At the heart of the novel is the question, What should one do with one's life? Bartlebooth has one answer, Winckler another, Valene another. Perec, in showing all of these lives, shows the reader a path to answering that question.

Whether read from beginning to end or a chapter here and a chapter there, Life A User's Manual is a triumph of late 20th-century literature. The novel demonstrates an astute eye for detail, a profound respect for the stuff of humanity, and a tireless commitment to beauty.

Sunday, February 14, 2010

For Further Reading, Logicomix

Logicomix is a graphic novel about Bertrand Russell's search for a fundamental base for mathematics. It's an excellent book, surprising many with how compelling and entertaining Russell's struggle with logic was. The story got me interested in issues of logic and mathematics. Unfortunately, most of the problems that Russell dealt with were far, far beyond my ability to understand, but I did find Godel's Proof , by Ernest Nagel and James Newman.

The presentation of Godel's incompleteness theorem was devastating to Russell's ideas, showing not only that the foundation that Russell helped create didn't work, but also that no mathematical foundations as understood by Russell and others could ever work.

Nagel and Newman do a great job explaining Godel's famous theorem and the challenging philosophical ideas it raises. They do so clearly and concisely without patronizing the less mathematically inclined. It's a fun and challenging read for anyone looking to explore more of the ideas in Logicomix.

Sunday, February 7, 2010

McSweeney's San Francisco Panorama

After a several month delay, Porter Square Books now has copies of McSweeney's Issue #33, San Francisco Panorama. McSweeney's has always tested the limits of what it means to publish a "magazine," but they've managed to outdo themselves with this issue. San Francisco Panorama is formatted like a Sunday edition newspaper, complete with a full color paper, a magazine, and a book section.

The format itself is interesting enough to check out, but they've also gathered an amazing list of contributors; Michael Chabon, Stephen King, Nicholson Baker, William T. Vollmann, Chimamanda Adichie, Art Spiegelman, Chris Ware, Jessica Abel, Alison Bechdel, John Ashberry, and Junot Diaz to name a few. Originally priced at $24 (which is how its listed on our website) the issue is now only $16. Get here quickly if you're interested. Given how long we had to wait the first time around, there's no telling when we'll get more when we've run out.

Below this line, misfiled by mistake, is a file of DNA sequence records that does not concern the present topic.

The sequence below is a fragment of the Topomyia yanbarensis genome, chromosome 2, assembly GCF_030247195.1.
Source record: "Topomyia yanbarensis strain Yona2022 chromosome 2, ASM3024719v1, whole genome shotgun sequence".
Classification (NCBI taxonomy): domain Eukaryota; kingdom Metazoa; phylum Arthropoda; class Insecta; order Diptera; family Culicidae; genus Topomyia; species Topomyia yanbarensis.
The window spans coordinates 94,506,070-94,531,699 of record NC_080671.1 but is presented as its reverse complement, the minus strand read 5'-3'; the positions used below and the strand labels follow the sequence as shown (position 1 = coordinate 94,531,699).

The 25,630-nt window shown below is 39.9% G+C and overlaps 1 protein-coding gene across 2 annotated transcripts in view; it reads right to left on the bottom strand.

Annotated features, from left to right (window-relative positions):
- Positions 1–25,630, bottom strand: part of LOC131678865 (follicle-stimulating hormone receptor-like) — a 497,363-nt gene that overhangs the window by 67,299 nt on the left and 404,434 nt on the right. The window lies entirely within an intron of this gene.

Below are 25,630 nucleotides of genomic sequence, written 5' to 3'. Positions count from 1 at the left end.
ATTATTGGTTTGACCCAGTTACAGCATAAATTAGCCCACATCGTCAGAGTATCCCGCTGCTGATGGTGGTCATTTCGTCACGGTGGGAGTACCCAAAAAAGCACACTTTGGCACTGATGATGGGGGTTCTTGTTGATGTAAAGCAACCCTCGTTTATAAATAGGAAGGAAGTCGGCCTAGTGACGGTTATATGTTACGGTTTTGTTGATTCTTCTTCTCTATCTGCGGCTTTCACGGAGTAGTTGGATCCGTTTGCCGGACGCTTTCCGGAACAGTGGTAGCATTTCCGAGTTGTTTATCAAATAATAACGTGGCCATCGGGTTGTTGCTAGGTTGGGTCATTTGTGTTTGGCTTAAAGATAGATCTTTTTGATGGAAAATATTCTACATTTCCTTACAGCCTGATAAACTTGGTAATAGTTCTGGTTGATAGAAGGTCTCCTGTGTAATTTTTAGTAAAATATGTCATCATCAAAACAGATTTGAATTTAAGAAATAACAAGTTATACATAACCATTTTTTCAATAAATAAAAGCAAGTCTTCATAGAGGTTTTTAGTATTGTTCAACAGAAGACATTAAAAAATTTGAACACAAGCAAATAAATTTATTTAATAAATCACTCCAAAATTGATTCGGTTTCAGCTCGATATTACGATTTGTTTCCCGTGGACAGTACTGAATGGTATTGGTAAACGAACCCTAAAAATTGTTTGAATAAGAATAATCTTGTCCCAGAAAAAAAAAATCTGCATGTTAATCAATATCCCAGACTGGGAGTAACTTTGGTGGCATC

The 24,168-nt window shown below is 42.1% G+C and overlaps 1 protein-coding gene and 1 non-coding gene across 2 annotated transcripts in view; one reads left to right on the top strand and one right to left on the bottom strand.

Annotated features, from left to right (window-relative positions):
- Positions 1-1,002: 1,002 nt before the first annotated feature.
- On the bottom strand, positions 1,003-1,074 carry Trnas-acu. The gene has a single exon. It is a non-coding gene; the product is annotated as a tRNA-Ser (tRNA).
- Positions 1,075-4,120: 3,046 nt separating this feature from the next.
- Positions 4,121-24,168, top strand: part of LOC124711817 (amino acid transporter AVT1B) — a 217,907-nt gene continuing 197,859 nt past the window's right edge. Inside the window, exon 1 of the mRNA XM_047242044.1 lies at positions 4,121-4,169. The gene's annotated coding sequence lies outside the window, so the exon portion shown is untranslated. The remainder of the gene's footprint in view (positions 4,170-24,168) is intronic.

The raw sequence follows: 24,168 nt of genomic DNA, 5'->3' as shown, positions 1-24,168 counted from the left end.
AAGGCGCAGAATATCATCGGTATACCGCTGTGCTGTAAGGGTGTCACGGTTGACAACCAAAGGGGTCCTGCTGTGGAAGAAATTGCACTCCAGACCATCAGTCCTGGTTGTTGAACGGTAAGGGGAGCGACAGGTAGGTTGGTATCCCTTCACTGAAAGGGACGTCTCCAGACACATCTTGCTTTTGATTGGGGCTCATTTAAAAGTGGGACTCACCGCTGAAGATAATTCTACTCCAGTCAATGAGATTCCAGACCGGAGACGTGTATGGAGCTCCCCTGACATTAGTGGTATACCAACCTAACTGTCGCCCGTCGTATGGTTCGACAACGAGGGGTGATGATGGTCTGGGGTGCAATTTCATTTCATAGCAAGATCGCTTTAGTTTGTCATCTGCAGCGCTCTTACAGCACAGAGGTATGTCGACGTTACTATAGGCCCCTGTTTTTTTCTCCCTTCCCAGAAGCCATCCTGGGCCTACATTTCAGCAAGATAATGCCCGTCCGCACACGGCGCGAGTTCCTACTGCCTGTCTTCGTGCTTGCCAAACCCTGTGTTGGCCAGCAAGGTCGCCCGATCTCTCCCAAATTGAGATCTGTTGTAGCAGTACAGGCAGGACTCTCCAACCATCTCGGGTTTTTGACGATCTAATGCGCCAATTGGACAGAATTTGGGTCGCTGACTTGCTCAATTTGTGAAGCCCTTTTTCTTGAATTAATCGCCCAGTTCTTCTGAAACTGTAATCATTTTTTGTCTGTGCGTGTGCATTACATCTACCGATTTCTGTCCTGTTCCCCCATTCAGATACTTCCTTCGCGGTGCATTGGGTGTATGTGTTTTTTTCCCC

Monday, February 1, 2010

February's Featured SciFi/Fantasy Author(s)

Steven Erikson
(& Ian C. Esslemont)
The Malazan Book of the Fallen Series

Born in 1959 in Toronto, Canada, Erikson is a trained archaeologist and anthropologist. It is no doubt this background that has enabled him to create the varied and fully-realized cultures that populate his world of Malaz. Created with the help of his friend and colleague Ian C. Esslemont (originally as a setting for a role-playing game), Malaz is an ancient, sprawling world in flux: nations rise and fall, gods are born and die, men war and create. Erikson's plots are complex, his twists sudden, and he delights in subverting fantasy stereotypes. His characters are deeply human and deeply flawed and none of them -- no matter how important or central -- are safe from death.

Like George R. R. Martin's A Song of Fire and Ice and Glen Cook's Black Company, The Malazan Book of The Fallen series is harsh, militaristic fantasy and is sure to please any fan of imperial wars and byzantine scheming.

Though not written linearly, it is recommended that the Malazan books be read in order of publication.